5G, the newest generation of cellular technology, is said to offer at least a tenfold improvement over its predecessor that will a drive wave of innovation ranging from new smartphones to what some say will be the next Industrial Revolution.
This new Industrial Revolution will affect every business and consumer by enabling devices to talk to each other and share information gathered through the use of embedded sensors, actuators and other devices that can collect or transmit information.
Think smart homes, smart cars and artificial intelligence.
But, according to some, this progress could have a very high price.
This progress includes radiofrequency radiation that they say can damage DNA and lead to cancers; cause oxidative damage that can cause premature aging; disrupt cell metabolism; and potentially lead to other diseases through the generation of stress proteins.
Frank Clegg, the former president of Microsoft Canada, grew emotional last Thursday when describing the threat posed from 5G at a community forum on wireless technology hosted by Blank Slate Media at the Unitarian Universalist Congregation at Shelter Rock in Manhasset.
“5G is not safe,” Clegg said. “I want to be able to tell my granddaughter I did everything I could to warn the public about the risks from wireless technology.”
Health concerns about 5G have driven resident opposition to the proposed installation of cell towers by ExteNet in villages across the Town of North Hempstead.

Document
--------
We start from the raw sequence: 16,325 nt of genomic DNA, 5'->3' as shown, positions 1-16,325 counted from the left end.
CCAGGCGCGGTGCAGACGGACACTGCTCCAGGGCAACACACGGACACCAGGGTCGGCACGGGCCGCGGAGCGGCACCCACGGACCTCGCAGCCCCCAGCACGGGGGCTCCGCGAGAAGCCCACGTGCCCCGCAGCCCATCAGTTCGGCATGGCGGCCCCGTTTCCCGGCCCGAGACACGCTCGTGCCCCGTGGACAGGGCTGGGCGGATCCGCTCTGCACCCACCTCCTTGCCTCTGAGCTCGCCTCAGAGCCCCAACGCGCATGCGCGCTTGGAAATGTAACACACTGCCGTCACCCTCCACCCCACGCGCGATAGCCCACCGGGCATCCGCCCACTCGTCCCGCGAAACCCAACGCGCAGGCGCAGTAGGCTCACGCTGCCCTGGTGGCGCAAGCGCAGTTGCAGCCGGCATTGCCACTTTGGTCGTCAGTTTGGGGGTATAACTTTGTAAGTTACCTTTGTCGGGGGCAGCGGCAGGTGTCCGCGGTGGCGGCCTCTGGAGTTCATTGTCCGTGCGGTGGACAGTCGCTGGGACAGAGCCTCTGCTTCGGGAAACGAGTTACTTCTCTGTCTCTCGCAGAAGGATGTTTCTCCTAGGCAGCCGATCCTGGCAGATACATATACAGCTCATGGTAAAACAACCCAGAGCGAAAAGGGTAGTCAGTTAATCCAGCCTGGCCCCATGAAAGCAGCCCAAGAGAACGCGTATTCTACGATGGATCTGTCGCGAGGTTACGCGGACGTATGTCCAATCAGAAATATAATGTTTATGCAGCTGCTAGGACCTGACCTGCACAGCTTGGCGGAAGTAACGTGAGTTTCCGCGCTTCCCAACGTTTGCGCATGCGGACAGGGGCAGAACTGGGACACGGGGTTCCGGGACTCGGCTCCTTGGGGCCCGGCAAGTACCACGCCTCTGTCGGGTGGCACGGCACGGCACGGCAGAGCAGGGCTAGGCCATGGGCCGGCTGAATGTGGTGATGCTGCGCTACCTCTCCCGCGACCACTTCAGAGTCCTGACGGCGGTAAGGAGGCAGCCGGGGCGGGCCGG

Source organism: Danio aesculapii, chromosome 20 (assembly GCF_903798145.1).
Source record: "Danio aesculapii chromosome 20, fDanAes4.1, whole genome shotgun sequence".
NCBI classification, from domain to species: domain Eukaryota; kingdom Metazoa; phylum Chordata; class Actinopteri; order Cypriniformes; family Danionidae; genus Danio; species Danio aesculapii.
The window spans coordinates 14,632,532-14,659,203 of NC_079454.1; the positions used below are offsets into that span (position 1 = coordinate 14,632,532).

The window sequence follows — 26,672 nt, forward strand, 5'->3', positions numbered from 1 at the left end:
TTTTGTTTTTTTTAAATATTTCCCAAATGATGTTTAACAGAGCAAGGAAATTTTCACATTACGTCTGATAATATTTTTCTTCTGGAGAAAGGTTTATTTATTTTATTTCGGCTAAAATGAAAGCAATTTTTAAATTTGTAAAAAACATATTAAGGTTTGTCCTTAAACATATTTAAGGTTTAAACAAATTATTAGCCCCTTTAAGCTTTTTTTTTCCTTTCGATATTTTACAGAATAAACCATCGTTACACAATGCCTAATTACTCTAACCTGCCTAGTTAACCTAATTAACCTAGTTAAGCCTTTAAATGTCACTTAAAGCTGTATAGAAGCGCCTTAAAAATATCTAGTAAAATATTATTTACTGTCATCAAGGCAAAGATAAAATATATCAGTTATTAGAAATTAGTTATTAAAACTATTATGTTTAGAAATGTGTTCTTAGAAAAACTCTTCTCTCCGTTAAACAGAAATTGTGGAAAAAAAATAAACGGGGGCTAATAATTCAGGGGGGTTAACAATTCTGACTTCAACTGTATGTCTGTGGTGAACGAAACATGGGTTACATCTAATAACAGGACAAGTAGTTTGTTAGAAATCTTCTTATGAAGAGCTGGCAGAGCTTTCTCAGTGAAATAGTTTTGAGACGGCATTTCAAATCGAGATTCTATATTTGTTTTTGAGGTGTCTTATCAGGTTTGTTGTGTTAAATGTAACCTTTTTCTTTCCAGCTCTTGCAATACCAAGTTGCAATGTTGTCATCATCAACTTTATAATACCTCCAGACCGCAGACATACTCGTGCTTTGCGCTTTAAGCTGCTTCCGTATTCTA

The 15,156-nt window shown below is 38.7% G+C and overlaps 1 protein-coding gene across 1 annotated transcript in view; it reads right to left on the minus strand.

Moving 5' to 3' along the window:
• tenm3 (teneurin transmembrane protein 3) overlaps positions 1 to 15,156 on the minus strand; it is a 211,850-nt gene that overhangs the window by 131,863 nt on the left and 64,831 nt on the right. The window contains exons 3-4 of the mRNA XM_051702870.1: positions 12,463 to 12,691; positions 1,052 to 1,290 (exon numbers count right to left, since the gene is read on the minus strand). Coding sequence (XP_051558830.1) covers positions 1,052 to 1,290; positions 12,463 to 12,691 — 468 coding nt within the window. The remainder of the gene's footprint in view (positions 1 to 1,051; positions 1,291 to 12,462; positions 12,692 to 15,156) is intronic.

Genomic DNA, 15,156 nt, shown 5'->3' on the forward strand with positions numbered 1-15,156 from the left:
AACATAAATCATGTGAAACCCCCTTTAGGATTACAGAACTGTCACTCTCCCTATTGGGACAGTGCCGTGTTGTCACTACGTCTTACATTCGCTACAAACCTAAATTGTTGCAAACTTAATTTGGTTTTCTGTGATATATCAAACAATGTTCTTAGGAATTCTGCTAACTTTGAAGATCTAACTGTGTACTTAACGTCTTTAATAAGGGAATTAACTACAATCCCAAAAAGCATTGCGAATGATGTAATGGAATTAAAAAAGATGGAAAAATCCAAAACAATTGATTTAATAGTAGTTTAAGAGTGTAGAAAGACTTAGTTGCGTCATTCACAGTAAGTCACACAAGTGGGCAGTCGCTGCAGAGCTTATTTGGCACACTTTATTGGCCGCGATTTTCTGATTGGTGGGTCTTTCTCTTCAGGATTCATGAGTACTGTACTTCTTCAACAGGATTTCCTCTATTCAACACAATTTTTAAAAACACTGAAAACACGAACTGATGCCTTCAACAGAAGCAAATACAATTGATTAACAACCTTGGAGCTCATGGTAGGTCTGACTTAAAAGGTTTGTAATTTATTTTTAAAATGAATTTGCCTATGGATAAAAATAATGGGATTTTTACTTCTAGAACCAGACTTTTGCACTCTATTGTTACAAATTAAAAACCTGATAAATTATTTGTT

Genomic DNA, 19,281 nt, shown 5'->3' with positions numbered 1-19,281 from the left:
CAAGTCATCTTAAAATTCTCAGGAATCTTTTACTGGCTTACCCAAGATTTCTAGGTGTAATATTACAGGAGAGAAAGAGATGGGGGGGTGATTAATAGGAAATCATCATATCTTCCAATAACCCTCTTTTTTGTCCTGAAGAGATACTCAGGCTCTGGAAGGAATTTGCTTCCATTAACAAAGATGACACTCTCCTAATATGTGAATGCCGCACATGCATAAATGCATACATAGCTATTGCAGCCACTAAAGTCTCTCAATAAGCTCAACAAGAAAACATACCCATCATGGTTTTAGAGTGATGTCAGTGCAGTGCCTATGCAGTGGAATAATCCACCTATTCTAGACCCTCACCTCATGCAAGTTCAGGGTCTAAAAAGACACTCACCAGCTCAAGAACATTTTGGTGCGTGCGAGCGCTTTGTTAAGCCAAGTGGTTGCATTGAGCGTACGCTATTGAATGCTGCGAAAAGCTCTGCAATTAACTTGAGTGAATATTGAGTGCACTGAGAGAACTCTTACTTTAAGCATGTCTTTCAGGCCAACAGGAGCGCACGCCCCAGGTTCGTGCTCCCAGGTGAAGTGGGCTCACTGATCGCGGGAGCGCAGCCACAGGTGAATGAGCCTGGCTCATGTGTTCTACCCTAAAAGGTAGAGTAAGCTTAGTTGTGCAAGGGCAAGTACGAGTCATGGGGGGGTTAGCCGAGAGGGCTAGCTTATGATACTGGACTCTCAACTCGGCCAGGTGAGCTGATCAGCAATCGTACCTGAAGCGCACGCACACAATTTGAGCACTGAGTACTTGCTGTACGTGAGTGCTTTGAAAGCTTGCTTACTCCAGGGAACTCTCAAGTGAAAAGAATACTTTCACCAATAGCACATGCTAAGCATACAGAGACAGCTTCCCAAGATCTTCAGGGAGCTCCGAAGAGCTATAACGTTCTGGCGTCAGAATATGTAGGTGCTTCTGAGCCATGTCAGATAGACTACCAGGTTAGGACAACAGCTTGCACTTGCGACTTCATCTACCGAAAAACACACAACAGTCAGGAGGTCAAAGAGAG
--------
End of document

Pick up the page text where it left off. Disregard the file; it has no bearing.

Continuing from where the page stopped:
But the village governments are limited in how they can respond due to a ruling by the FCC on the installation of cell towers.
The ruling allows municipalities to have a say where in their communities the cell towers are located and what they look like but it does not permit them to bar cell towers based on health concerns.
Three villages – Lake Success, Plandome and Flower Hill – have responded by slow-walking the approval process with objections to where the cell towers are located and what they look like.
ExteNet has responded by suing the villages. The company claims, not without some justification, that village officials are concerned about the health risks and are using the location and look of the cell towers as an excuse.
ExteNet officials and wireless internet carriers such as Verizon, AT&T and T-Mobile for whose signals the cell towers are being built, all maintain that the health concerns are grossly overblown. And the benefits to consumers and businesses of 5G and other wireless services in this country are enormous.
Of course, the cigarette industry said the same thing about the impact of smoking for decades – even when officials knew better.
This is also not the first time there have been concerns about wireless services.
All cellphone networks work on radiowaves that produce radiofrequency radiation so concerns have existed for a long time about the use of cellphones, tablets, wireless phones and other devices that operate on the technology.
Patti Wood, the executive director of Grassroots Environmental Education and a columnist for Blank Slate Media, said the cumulative effect of all these devices in our lives even before the advent of 5G was a health danger at the community forum.